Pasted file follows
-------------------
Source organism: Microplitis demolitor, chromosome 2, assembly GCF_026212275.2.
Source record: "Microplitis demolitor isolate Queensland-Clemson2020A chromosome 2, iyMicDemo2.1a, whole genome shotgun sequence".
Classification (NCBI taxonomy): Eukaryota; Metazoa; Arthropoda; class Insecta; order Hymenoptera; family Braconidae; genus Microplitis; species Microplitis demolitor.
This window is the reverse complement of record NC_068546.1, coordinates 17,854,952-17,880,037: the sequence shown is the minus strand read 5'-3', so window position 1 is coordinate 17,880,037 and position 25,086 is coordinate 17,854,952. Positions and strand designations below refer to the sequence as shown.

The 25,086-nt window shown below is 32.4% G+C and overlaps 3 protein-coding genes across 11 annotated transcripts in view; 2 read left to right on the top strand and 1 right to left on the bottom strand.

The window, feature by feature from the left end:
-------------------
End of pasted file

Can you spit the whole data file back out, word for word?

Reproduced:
Source organism: Microplitis demolitor, chromosome 2, assembly GCF_026212275.2.
Source record: "Microplitis demolitor isolate Queensland-Clemson2020A chromosome 2, iyMicDemo2.1a, whole genome shotgun sequence".
Classification (NCBI taxonomy): Eukaryota; Metazoa; Arthropoda; class Insecta; order Hymenoptera; family Braconidae; genus Microplitis; species Microplitis demolitor.
This window is the reverse complement of record NC_068546.1, coordinates 17,854,952-17,880,037: the sequence shown is the minus strand read 5'-3', so window position 1 is coordinate 17,880,037 and position 25,086 is coordinate 17,854,952. Positions and strand designations below refer to the sequence as shown.

The 25,086-nt window shown below is 32.4% G+C and overlaps 3 protein-coding genes across 11 annotated transcripts in view; 2 read left to right on the top strand and 1 right to left on the bottom strand.

The window, feature by feature from the left end: